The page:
Gerry Simpson and Julian Burnside debate the tensions inherent in war crime trials from Nuremberg to the trial of Saddam Hussein.
Those tensions are found between collective guilt and individual responsibility; and the between the instinct that war, at worst is an error, and the conviction that war is a crime- Melbourne Writers Festival
Julian Burnside QC, is a barrister, writer and President of Liberty Victoria. He has acted pro bono in many human rights cases and is passionate about the arts. He elaborates the law in relation to art censorship and how it is exercised, including the complexities of "intention," "context," "reasonableness," public attitudes, protecting human rights and freedom of expression.
He is President of Liberty Victoria, Chair of fortyfive downstairs and author of Wordwatching - Fieldnotes from an amateur Philologist and Watching Brief - Reflections on Human Rights, Law and Justice.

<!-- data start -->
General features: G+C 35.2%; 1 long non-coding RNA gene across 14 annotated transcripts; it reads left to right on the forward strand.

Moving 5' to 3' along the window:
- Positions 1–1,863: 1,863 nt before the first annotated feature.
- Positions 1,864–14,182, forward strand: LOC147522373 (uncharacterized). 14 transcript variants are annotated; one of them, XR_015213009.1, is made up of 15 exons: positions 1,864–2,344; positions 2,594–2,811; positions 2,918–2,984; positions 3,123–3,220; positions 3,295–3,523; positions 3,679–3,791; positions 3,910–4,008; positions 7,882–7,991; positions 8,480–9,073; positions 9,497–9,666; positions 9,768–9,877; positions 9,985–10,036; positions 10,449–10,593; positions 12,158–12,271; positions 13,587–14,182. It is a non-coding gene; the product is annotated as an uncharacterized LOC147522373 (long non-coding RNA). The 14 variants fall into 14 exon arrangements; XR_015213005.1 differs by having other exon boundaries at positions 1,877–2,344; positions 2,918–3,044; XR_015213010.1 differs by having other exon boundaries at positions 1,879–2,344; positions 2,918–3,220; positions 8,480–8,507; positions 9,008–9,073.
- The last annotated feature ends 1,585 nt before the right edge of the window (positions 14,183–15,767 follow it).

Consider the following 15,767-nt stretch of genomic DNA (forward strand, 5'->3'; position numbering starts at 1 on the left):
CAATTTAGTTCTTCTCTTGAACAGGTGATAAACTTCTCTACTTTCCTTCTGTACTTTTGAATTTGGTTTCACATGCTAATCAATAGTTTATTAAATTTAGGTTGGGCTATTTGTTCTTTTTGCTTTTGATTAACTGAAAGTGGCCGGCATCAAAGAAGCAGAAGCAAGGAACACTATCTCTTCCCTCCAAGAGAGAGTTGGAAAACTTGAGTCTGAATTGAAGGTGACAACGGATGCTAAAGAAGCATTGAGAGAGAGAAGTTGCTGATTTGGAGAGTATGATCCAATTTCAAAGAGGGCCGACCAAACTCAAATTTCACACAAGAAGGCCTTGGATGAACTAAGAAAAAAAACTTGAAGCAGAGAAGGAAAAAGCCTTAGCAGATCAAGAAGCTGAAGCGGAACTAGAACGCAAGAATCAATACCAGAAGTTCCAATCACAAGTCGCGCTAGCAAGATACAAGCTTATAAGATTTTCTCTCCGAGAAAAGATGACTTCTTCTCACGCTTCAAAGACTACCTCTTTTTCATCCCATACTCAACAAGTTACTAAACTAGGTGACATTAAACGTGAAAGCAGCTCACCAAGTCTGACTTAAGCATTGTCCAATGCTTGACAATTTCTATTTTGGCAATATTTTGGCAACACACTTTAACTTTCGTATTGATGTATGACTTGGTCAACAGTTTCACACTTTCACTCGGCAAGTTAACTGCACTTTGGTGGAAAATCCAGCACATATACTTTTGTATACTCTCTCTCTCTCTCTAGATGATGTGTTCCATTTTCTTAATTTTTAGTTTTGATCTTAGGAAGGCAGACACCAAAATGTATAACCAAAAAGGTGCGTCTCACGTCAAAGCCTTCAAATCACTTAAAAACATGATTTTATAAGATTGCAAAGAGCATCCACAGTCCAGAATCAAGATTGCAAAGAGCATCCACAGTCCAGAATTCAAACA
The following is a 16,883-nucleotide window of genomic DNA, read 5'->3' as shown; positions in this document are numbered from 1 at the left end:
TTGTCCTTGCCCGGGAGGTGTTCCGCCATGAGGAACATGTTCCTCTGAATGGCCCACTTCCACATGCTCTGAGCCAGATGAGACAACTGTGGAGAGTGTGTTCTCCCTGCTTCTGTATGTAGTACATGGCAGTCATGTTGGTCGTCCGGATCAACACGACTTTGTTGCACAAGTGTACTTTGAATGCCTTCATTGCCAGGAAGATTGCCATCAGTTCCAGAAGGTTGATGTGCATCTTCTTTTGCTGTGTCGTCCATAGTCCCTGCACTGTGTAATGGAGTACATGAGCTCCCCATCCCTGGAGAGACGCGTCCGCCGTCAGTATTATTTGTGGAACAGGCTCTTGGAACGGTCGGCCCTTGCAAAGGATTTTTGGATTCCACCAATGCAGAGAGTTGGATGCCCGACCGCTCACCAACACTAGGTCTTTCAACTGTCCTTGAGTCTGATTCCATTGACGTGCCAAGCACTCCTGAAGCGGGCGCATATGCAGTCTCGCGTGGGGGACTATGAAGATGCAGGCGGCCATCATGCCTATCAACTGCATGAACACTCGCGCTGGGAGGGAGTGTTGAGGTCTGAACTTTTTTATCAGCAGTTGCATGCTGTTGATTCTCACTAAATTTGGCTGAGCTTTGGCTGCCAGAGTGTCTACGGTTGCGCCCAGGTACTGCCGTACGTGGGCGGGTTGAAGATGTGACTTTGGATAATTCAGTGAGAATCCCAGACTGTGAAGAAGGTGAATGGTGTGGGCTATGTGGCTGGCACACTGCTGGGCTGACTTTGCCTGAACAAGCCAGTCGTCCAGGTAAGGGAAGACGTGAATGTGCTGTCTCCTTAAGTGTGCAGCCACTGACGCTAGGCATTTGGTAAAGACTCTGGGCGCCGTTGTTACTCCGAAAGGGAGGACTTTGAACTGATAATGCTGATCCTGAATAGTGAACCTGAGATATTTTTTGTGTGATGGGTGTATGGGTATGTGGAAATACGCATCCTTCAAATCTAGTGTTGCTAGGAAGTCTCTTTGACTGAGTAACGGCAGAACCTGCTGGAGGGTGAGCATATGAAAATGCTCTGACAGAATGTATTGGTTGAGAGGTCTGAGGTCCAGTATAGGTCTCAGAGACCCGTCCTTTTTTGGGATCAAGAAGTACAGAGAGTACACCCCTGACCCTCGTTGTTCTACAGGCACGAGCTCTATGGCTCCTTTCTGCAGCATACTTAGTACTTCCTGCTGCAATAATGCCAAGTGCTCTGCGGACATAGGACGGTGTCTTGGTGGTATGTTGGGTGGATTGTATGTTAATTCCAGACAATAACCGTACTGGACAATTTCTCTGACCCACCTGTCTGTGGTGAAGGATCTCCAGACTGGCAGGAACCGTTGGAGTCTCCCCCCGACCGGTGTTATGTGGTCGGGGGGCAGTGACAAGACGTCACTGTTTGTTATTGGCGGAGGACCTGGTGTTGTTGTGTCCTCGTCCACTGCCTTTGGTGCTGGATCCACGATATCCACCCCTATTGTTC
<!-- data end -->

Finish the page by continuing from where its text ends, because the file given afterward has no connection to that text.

Gary Cazalet teaches and researches Dispute Resolution and Legal Ethics at the Law School, University of Melbourne.
Cazalet has a particular interest in the intersection of law and literature.
Gerry Simpson is a Professor of Public International Law at the London School of Economics, and holds a Chair in Law at the University of Melbourne.
He is the author of Great Powers and Outlaw States (awarded a prize with the American Society of International Law). His latest book is Law, War and Crime: War Crimes Trials and the Reinvention of International Law.
Simpson has taught at the University of British Columbia and has held visiting positions at Harvard Law School. Simpson engages in human rights training with the UK Foreign Office and the Belgrade Humanitarian Law Centre.